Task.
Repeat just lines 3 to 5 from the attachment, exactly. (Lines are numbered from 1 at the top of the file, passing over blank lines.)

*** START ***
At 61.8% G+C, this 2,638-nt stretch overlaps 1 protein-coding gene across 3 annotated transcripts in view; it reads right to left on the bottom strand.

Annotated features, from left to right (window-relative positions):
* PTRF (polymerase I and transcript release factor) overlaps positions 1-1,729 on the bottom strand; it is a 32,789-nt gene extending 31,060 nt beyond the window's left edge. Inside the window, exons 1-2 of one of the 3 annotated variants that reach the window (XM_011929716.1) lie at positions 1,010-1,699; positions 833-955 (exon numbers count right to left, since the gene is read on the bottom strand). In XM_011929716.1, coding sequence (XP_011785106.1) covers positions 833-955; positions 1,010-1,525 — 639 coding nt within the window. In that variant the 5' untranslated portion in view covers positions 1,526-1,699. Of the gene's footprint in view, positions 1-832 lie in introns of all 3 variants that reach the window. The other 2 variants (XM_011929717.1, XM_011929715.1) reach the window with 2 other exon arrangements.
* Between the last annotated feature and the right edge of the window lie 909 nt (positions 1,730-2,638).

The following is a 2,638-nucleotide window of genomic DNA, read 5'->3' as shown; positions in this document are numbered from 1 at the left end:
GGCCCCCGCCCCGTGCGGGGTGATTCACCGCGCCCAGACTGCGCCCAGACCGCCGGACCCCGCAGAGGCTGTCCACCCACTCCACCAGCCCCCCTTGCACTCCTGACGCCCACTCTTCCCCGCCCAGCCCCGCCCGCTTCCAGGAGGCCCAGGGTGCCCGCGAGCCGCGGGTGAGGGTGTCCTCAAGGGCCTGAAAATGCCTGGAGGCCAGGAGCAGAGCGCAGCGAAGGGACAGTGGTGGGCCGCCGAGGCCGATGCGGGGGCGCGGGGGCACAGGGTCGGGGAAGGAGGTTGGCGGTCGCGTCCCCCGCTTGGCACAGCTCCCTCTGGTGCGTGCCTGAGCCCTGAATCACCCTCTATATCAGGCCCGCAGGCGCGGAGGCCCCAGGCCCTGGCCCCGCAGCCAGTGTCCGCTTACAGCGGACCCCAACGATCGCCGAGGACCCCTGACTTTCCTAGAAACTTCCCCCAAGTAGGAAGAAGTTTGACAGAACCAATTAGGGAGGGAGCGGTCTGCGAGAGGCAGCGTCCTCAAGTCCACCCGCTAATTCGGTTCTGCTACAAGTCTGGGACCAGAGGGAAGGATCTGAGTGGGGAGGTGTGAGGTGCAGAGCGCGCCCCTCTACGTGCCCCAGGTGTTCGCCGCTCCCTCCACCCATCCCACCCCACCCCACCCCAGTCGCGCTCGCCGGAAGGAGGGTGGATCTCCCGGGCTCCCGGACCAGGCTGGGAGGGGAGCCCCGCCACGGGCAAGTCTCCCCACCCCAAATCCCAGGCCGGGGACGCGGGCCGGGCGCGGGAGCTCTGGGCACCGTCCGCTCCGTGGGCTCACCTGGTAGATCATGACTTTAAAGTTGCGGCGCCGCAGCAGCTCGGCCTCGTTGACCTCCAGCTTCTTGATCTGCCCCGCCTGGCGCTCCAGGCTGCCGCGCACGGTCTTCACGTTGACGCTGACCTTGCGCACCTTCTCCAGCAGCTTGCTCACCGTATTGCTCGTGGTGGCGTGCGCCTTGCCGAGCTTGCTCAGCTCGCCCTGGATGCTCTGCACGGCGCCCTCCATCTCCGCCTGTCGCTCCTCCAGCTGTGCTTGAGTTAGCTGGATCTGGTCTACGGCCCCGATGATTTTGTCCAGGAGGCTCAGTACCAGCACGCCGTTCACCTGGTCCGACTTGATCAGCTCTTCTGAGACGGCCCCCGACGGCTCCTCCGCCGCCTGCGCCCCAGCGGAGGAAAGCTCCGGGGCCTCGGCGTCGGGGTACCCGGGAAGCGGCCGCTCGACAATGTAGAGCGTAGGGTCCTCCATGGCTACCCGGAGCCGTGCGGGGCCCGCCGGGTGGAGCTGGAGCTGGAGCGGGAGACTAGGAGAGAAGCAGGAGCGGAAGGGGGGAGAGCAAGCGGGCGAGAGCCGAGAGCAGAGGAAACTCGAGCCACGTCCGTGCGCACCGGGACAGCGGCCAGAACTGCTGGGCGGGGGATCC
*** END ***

* PTRF (polymerase I and transcript release factor) overlaps positions 1-1,729 on the bottom strand; it is a 32,789-nt gene extending 31,060 nt beyond the window's left edge. Inside the window, exons 1-2 of one of the 3 annotated variants that reach the window (XM_011929716.1) lie at positions 1,010-1,699; positions 833-955 (exon numbers count right to left, since the gene is read on the bottom strand). In XM_011929716.1, coding sequence (XP_011785106.1) covers positions 833-955; positions 1,010-1,525 — 639 coding nt within the window. In that variant the 5' untranslated portion in view covers positions 1,526-1,699. Of the gene's footprint in view, positions 1-832 lie in introns of all 3 variants that reach the window. The other 2 variants (XM_011929717.1, XM_011929715.1) reach the window with 2 other exon arrangements.
* Between the last annotated feature and the right edge of the window lie 909 nt (positions 1,730-2,638).

The following is a 2,638-nucleotide window of genomic DNA, read 5'->3' as shown; positions in this document are numbered from 1 at the left end: